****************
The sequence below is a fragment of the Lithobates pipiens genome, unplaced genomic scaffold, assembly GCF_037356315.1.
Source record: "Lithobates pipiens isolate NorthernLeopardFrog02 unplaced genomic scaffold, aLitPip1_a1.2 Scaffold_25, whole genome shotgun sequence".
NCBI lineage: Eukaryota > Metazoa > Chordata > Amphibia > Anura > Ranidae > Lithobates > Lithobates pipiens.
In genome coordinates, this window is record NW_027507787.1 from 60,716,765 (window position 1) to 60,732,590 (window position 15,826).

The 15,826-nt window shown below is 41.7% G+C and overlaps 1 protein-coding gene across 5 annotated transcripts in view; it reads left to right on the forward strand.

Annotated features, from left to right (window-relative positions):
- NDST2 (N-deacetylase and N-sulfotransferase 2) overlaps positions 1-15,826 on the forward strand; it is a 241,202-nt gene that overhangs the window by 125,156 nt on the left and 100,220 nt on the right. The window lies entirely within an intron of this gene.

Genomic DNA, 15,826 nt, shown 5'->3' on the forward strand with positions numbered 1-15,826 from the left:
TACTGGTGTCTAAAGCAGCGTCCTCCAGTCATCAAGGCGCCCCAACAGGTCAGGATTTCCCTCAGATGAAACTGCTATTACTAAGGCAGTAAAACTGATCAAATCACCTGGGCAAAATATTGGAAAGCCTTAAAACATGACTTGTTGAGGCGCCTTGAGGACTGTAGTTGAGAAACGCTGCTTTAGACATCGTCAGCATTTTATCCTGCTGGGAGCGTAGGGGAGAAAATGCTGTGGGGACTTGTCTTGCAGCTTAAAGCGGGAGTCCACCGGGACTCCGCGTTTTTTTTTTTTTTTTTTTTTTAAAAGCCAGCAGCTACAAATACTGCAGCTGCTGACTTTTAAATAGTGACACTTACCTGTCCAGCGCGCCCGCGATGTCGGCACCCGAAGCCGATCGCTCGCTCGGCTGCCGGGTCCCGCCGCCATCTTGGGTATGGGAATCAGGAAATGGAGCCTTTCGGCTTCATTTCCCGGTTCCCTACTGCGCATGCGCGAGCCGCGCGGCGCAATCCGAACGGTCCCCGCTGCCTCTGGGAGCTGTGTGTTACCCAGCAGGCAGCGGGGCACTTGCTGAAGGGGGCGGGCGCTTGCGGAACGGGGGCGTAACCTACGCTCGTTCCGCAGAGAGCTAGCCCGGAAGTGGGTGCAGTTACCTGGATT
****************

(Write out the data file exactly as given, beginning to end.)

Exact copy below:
The sequence below is a fragment of the Lithobates pipiens genome, unplaced genomic scaffold, assembly GCF_037356315.1.
Source record: "Lithobates pipiens isolate NorthernLeopardFrog02 unplaced genomic scaffold, aLitPip1_a1.2 Scaffold_25, whole genome shotgun sequence".
NCBI lineage: Eukaryota > Metazoa > Chordata > Amphibia > Anura > Ranidae > Lithobates > Lithobates pipiens.
In genome coordinates, this window is record NW_027507787.1 from 60,716,765 (window position 1) to 60,732,590 (window position 15,826).

The 15,826-nt window shown below is 41.7% G+C and overlaps 1 protein-coding gene across 5 annotated transcripts in view; it reads left to right on the forward strand.

Annotated features, from left to right (window-relative positions):
- NDST2 (N-deacetylase and N-sulfotransferase 2) overlaps positions 1-15,826 on the forward strand; it is a 241,202-nt gene that overhangs the window by 125,156 nt on the left and 100,220 nt on the right. The window lies entirely within an intron of this gene.

Genomic DNA, 15,826 nt, shown 5'->3' on the forward strand with positions numbered 1-15,826 from the left:
TACTGGTGTCTAAAGCAGCGTCCTCCAGTCATCAAGGCGCCCCAACAGGTCAGGATTTCCCTCAGATGAAACTGCTATTACTAAGGCAGTAAAACTGATCAAATCACCTGGGCAAAATATTGGAAAGCCTTAAAACATGACTTGTTGAGGCGCCTTGAGGACTGTAGTTGAGAAACGCTGCTTTAGACATCGTCAGCATTTTATCCTGCTGGGAGCGTAGGGGAGAAAATGCTGTGGGGACTTGTCTTGCAGCTTAAAGCGGGAGTCCACCGGGACTCCGCGTTTTTTTTTTTTTTTTTTTTTTAAAAGCCAGCAGCTACAAATACTGCAGCTGCTGACTTTTAAATAGTGACACTTACCTGTCCAGCGCGCCCGCGATGTCGGCACCCGAAGCCGATCGCTCGCTCGGCTGCCGGGTCCCGCCGCCATCTTGGGTATGGGAATCAGGAAATGGAGCCTTTCGGCTTCATTTCCCGGTTCCCTACTGCGCATGCGCGAGCCGCGCGGCGCAATCCGAACGGTCCCCGCTGCCTCTGGGAGCTGTGTGTTACCCAGCAGGCAGCGGGGCACTTGCTGAAGGGGGCGGGCGCTTGCGGAACGGGGGCGTAACCTACGCTCGTTCCGCAGAGAGCTAGCCCGGAAGTGGGTGCAGTTACCTGGATT